Now imagine this level of precocious assholeishness over a seven-game series with Anaheim, against the likes of veteran assholes Ryan Kesler and Corey Perry. My die-hard hockey affiliation has already been established on this site, but in the West, I want to see this young asshole go as far as possible.
Megan Schuster: The Wild just wrapped up their best regular season in franchise history: 49 wins, 106 points, and 21 players who didn’t get the mumps (we’re looking at the positives here, right?). All in all, their outlook is good heading into Round 1 of the playoffs against the St. Louis Blues. But there is cause to be concerned about the Wild — and no, it’s not because of the Boudreau playoff curse. It’s because the 6-foot-6 force of nature that led his team to 12 straight wins and was an early Vezina Trophy favorite is fighting through a slump.
Devan Dubnyk’s early numbers (.946 save percentage through one third of the season) were incredible, though, as many thought, they proved unsustainable. In the month of March, Dubnyk’s save percentage dropped to .889 and his GAA was 2.94. His team lost 11 of the 14 games he played in, and Bruce Boudreau went so far as to bring up Alex Stalock from the Wild’s AHL affiliate to give Dubnyk a two-game break. But even with Dubnyk’s slight regression toward the mean, he finished the season with the second-best GAA and save percentage of his career. After his brief hiatus, he is 3–0 in the month of April and looks to once again be The Guy for the Wild.
Dubnyk has had a roller coaster of a ride through the NHL, and this latest slump is nothing compared to being shipped around the league for years before finally winding up in Minnesota. His teammates appear to have complete confidence in him, and if the Wild finally manage to break through in the playoffs, there’s no doubt their goaltender will have had something to do with it.
Andrew Gruttadaro: Since Wayne Gretzky left Edmonton in 1988, the Oilers haven’t had much go their way. Sure, they won the Stanley Cup the next year and made it to the Finals in ’06, but there aren’t many highlights in between. And in the past seven years they’ve had more first-overall picks than first-round playoff appearances. Taylor Hall, Ryan Nugent-Hopkins, and Nail Yakupov were all supposed to turn the franchise around, yet Hall and Yakupov are gone and the Nuge is more “solid NHLer” than savior. But finally, a real franchise player arrived in the form of 2015 no. 1 overall pick Connor McDavid, the heir apparent to Sidney Crosby and a 20-year-old who is everything all those other first-round picks were supposed to be.
On the strength of McDavid’s 100-point regular season, the Oilers are back in the playoffs for the first time in a decade. As a Buffalo Sabres fan, it’s hard for me to root for Edmonton (Buffalo literally spent two years tanking to get McDavid, only to lose a f**king lottery), but you know what? It’s time the old gods died. This is Connor McDavid’s league now, and I want to see him rip the Cup from the hands of Crosby and Patrick Kane this postseason.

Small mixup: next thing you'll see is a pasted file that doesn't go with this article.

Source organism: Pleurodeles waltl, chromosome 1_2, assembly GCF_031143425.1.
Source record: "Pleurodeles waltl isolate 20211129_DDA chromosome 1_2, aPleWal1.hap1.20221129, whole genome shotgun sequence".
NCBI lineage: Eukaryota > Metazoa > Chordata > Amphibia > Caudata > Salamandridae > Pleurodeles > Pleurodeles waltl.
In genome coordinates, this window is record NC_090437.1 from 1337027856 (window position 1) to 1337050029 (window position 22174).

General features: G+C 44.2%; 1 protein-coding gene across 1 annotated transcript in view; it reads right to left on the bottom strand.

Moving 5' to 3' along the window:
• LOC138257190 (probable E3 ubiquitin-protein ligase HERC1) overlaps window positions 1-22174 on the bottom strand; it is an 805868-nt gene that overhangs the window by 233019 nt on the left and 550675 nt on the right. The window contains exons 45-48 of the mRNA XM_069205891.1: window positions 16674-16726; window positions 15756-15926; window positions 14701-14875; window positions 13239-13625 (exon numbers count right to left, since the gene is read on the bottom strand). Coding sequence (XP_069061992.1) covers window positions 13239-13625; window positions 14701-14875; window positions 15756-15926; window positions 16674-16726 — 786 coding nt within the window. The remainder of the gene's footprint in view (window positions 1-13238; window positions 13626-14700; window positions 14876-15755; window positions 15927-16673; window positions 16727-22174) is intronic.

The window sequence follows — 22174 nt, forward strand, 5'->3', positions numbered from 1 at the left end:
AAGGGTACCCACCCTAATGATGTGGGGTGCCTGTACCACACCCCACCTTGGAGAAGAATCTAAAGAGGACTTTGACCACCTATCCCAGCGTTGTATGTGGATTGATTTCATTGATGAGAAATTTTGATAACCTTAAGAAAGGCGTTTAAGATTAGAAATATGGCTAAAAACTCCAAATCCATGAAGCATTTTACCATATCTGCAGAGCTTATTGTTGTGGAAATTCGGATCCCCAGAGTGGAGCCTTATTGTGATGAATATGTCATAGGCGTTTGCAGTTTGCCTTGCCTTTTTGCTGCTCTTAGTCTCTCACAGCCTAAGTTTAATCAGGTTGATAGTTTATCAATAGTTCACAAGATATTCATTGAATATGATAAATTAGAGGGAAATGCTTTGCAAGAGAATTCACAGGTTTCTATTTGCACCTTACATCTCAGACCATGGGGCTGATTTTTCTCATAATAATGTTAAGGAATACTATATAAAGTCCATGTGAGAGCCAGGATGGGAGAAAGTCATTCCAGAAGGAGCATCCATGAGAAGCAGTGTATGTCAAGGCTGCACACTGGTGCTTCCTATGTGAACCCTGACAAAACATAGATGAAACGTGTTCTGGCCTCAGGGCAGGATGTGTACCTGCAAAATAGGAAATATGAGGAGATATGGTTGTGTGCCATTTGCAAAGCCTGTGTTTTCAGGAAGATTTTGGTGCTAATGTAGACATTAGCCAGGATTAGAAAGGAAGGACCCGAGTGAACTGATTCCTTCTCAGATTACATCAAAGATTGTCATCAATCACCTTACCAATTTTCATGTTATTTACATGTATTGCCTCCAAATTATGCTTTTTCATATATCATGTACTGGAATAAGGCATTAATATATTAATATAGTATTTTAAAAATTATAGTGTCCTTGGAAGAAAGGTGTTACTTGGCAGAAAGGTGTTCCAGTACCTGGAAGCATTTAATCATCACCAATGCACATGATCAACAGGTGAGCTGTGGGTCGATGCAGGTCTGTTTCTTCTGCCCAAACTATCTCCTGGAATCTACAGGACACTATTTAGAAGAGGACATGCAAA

Paolo Uggetti: Since their last Stanley Cup victory in 2007, the Ducks have made the playoffs in all but two of the past 10 postseasons, only to be eliminated each year before reaching the finals. But no stretch has been as heartbreaking as these past four seasons: the Ducks have blown four straight 3–2 leads in every kind of playoff series.
2012–13: The Ducks battled the Red Wings in a seven-game series that featured four overtime games — three of which the Ducks lost, including the decisive Game 7.
2013–14: Facing the L.A. Kings in the second round, the Ducks went down 2–0 to start the series, won three straight to take a 3–2 lead, only to lose games 6 and 7.
2014–15: Anaheim made it to the Western Conference finals in 2015 but lost to the eventual Stanley Cup winners, the Chicago Blackhawks, in a series that featured three overtime thrillers.
2015–16: The Ducks exited the playoffs quickly, losing in the first round to the Nashville Predators, their fourth straight blown 3–2 series lead.
There are plenty of teams with more tortured fan bases, longer title droughts, and even perhaps more legitimate claims to hoisting Lord Stanley’s trophy. But this year’s Anaheim team is a worthy contender. I’ve watched them twice in person and they look like a well-oiled machine readying to surge into overdrive come playoff time. They’ve won 13 of their past 17, clinched their fifth straight division title, and, more importantly, they’re now led by the coach who helped them reach the mountaintop a decade ago. It’s all happening.
New York Rangers
Rubie Edmondson: With apologies to my family and friends (Blackhawks lifers) and husband (our home overflows with obscure Devils memorabilia), there’s nothing I want more than to see the Rangers bring the Cup back to New York City. It’s been far too long since a new banner was raised in the Garden.
In the 10 years since I adopted Manhattan as my hometown, teams with “New York” in front of their names have not fared especially well. Of the two Giants Super Bowl victories, the ’08 win managed to generate some excitement — how could it not? — but the ’12 fete was as mundane as the concrete walls of MetLife Stadium. The Yankees notched another World Series win in ’09 (snooze!), the Mets came tantalizingly close, and the Jets … Jets’d.
Meanwhile, the Knicks haven’t so much as sniffed a conference final, and the Rangers have seemingly been teetering on the brink for years. Those two fandoms occupy a piece of New Yorkers in a way that the Jets and Giants (Jersey) or Yankees and Mets (outer boroughs) simply can’t — they play in the physical heart of Manhattan, at Madison Square Garden. There’s something about that iconic setting that inspires chills in even the most hardened of city dwellers. New York may not be Hockeytown, but the atmosphere during the Rangers’ run to the Finals in 2014 was electric. The Garden needs a championship, the Rangers are our best bet to win one, and I can’t wait to scream in the streets of Midtown when it happens.
As the beautiful cherry atop the sundae: The “Henrik Lundqvist needs a ring to be a Hall of Famer” argument is asinine, and it’d be grand to erase any question of America’s Swedish Boyfriend’s HHoF status.